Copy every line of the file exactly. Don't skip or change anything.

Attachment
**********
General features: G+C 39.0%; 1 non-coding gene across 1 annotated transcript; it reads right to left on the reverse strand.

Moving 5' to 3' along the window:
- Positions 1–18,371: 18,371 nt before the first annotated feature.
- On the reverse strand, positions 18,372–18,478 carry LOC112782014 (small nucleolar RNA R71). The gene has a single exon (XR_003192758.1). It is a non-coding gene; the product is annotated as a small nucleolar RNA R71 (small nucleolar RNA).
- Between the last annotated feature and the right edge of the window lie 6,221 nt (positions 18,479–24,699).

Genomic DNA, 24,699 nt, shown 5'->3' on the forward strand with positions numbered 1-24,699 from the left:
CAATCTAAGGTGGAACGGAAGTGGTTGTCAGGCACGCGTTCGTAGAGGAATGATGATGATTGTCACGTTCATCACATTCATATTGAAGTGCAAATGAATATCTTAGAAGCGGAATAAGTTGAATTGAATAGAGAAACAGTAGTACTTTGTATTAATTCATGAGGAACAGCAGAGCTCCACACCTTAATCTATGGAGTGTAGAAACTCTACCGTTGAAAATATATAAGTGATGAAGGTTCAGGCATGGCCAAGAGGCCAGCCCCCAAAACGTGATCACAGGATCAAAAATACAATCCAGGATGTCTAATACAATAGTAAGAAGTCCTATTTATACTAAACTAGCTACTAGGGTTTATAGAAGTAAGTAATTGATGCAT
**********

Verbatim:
General features: G+C 39.0%; 1 non-coding gene across 1 annotated transcript; it reads right to left on the reverse strand.

Moving 5' to 3' along the window:
- Positions 1–18,371: 18,371 nt before the first annotated feature.
- On the reverse strand, positions 18,372–18,478 carry LOC112782014 (small nucleolar RNA R71). The gene has a single exon (XR_003192758.1). It is a non-coding gene; the product is annotated as a small nucleolar RNA R71 (small nucleolar RNA).
- Between the last annotated feature and the right edge of the window lie 6,221 nt (positions 18,479–24,699).

Genomic DNA, 24,699 nt, shown 5'->3' on the forward strand with positions numbered 1-24,699 from the left:
CAATCTAAGGTGGAACGGAAGTGGTTGTCAGGCACGCGTTCGTAGAGGAATGATGATGATTGTCACGTTCATCACATTCATATTGAAGTGCAAATGAATATCTTAGAAGCGGAATAAGTTGAATTGAATAGAGAAACAGTAGTACTTTGTATTAATTCATGAGGAACAGCAGAGCTCCACACCTTAATCTATGGAGTGTAGAAACTCTACCGTTGAAAATATATAAGTGATGAAGGTTCAGGCATGGCCAAGAGGCCAGCCCCCAAAACGTGATCACAGGATCAAAAATACAATCCAGGATGTCTAATACAATAGTAAGAAGTCCTATTTATACTAAACTAGCTACTAGGGTTTATAGAAGTAAGTAATTGATGCAT